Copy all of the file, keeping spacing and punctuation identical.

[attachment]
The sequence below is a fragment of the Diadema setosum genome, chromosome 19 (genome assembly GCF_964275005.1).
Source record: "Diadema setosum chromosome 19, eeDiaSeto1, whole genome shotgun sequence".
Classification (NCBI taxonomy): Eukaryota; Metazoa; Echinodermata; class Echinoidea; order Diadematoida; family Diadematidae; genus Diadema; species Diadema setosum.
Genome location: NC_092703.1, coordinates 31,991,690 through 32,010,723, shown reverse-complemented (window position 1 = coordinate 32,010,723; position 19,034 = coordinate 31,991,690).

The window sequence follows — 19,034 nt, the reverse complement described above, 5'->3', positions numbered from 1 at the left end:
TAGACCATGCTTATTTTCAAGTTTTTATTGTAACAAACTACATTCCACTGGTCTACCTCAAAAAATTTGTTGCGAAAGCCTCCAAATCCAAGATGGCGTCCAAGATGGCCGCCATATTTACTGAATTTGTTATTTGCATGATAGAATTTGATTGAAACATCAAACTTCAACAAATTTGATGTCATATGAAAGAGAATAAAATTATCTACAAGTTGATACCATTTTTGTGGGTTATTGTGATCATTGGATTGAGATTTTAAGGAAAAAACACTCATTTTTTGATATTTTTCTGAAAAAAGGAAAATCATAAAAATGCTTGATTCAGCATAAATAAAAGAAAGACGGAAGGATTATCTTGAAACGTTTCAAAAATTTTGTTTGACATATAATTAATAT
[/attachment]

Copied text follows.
The sequence below is a fragment of the Diadema setosum genome, chromosome 19 (genome assembly GCF_964275005.1).
Source record: "Diadema setosum chromosome 19, eeDiaSeto1, whole genome shotgun sequence".
Classification (NCBI taxonomy): Eukaryota; Metazoa; Echinodermata; class Echinoidea; order Diadematoida; family Diadematidae; genus Diadema; species Diadema setosum.
Genome location: NC_092703.1, coordinates 31,991,690 through 32,010,723, shown reverse-complemented (window position 1 = coordinate 32,010,723; position 19,034 = coordinate 31,991,690).

The window sequence follows — 19,034 nt, the reverse complement described above, 5'->3', positions numbered from 1 at the left end:
TAGACCATGCTTATTTTCAAGTTTTTATTGTAACAAACTACATTCCACTGGTCTACCTCAAAAAATTTGTTGCGAAAGCCTCCAAATCCAAGATGGCGTCCAAGATGGCCGCCATATTTACTGAATTTGTTATTTGCATGATAGAATTTGATTGAAACATCAAACTTCAACAAATTTGATGTCATATGAAAGAGAATAAAATTATCTACAAGTTGATACCATTTTTGTGGGTTATTGTGATCATTGGATTGAGATTTTAAGGAAAAAACACTCATTTTTTGATATTTTTCTGAAAAAAGGAAAATCATAAAAATGCTTGATTCAGCATAAATAAAAGAAAGACGGAAGGATTATCTTGAAACGTTTCAAAAATTTTGTTTGACATATAATTAATAT